I met up with a friend for coffee Saturday night, and our conversation quickly shifted to the Beijing Olympics. It’s hard not to talk about it, especially since we are both of Chinese descent. As the conversation progressed, we both came to the conclusion that Matt Lauer was incorrect when he said the opening ceremony made 1.3 billion Chinese proud. Truth is, there may be 1.3 billion Chinese citizens living in China, but there are a lot of us who don’t necessarily sing the Chinese anthem but are damn proud to call ourselves Chinese! The number of Chinese in this world is actually closer to 1.5 billion, at the very least.
I must admit I shed some tears watching the Opening Ceremony because I was so overwhelmed with joy and pride. Just to make sure I wasn’t completely biased, I checked with my friends who are non-Chinese, and they too told me they would be proud if they were Chinese. Then today, I saw this article from NYTimes, and it sums up my feeling and emotion pretty well. Here is an excerpt:
“No matter whether you support or oppose the Beijing government, we see the Olympics as an achievement for all the Chinese people everywhere,” said I-Der Jeng, editor of The China Press in New York, who was born in Taiwan of mainland parents and has lived in the United States since 1975.
Joe Lam, president of L3 Advertising who moved to New York 35 years ago from Hong Kong, said he watched the opening ceremony for the Olympics twice on Friday night, the second time with his daughters — ages 18 and 22 — who he said had little overt connection to Asia.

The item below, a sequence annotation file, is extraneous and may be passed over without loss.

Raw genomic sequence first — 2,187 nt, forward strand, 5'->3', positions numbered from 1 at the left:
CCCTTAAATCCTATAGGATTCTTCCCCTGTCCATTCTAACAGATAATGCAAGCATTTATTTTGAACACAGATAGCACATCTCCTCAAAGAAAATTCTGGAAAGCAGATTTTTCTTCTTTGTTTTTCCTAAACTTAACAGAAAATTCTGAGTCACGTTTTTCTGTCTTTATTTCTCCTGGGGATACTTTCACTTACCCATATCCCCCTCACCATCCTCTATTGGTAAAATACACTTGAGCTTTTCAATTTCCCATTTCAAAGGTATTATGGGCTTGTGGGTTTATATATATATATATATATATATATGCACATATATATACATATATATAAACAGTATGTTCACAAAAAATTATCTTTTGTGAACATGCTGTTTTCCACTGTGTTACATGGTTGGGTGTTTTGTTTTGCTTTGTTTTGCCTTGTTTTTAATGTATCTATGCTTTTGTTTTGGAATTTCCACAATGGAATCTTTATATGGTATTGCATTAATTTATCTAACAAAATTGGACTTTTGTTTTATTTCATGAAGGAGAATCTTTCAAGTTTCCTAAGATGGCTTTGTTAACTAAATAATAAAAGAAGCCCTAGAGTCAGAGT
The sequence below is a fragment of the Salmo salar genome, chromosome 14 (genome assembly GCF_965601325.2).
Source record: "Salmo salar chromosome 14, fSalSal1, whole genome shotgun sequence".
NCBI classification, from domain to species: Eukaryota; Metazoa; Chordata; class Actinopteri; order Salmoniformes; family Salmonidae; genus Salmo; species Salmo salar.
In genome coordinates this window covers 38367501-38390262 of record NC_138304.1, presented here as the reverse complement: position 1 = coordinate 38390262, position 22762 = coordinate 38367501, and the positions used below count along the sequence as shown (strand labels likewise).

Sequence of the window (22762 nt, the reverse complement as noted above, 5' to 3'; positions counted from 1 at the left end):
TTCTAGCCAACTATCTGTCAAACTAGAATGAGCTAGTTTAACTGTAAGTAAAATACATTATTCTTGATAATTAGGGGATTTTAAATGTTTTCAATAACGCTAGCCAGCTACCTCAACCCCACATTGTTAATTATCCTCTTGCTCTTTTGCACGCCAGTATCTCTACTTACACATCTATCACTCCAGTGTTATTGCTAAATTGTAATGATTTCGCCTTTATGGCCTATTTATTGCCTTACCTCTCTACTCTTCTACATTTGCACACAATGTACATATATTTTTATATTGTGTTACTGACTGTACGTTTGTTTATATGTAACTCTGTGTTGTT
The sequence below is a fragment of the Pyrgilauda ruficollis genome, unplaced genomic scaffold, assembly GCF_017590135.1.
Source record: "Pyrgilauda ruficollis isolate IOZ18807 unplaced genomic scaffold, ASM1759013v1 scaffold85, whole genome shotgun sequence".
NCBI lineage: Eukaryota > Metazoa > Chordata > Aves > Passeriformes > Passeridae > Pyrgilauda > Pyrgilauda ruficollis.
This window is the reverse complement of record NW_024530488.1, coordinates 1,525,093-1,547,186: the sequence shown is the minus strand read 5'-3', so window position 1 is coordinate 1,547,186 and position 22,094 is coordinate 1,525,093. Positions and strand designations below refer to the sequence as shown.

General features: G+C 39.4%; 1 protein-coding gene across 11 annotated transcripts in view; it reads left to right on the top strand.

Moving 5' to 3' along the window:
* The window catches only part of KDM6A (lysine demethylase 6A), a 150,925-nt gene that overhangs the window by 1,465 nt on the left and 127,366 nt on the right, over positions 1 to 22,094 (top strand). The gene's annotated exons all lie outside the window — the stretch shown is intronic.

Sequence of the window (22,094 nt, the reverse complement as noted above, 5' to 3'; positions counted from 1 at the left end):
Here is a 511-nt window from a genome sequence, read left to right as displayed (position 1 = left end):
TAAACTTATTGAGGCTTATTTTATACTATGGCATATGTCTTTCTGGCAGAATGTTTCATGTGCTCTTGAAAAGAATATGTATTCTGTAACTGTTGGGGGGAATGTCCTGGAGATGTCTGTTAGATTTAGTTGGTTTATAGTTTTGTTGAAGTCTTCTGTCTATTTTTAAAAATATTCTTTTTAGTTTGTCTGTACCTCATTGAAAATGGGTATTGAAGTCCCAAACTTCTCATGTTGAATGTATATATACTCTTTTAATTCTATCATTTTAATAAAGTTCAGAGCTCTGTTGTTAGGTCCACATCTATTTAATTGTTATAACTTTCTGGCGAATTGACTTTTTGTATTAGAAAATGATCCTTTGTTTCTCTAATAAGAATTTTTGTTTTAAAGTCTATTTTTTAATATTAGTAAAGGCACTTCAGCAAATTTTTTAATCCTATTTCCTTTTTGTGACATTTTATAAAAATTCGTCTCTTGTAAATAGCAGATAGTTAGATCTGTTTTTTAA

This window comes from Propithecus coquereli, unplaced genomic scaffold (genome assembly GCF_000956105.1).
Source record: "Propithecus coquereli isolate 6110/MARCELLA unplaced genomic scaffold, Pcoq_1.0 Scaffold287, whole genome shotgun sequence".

But watching the spectacle, with its blend of China’s ancient grandeur and dazzling modern technology, “was like a religious experience for them,” he said.
Mr. Lam said he was not a fan of the Communist Party, but, like many others, he noted the history that makes these Olympics resonate so deeply: 150 years of invasions and turmoil, from the Opium Wars to the Japanese invasion, civil war and the disastrous policies of Mao, which left China far behind the West.
“Our joy is not for Communists,” Mr. Lam said. “It’s for what hosting the Olympics means to the history of the Chinese people.”
Before this article appeared, I struggled to explain to people why I feel so deeply connected to the Olympics as to be overwhelmed with emotions simply by watching the Opening Ceremony. I think Helen Zia said it best, “All those years of China’s humiliation carried over to America, where Chinese kids grew up being taunted and bullied on the playground. Now when we see the home country shown in a positive light, we hope Americans will understand better where Chinese-Americans come from.”
Here is the link to the full article.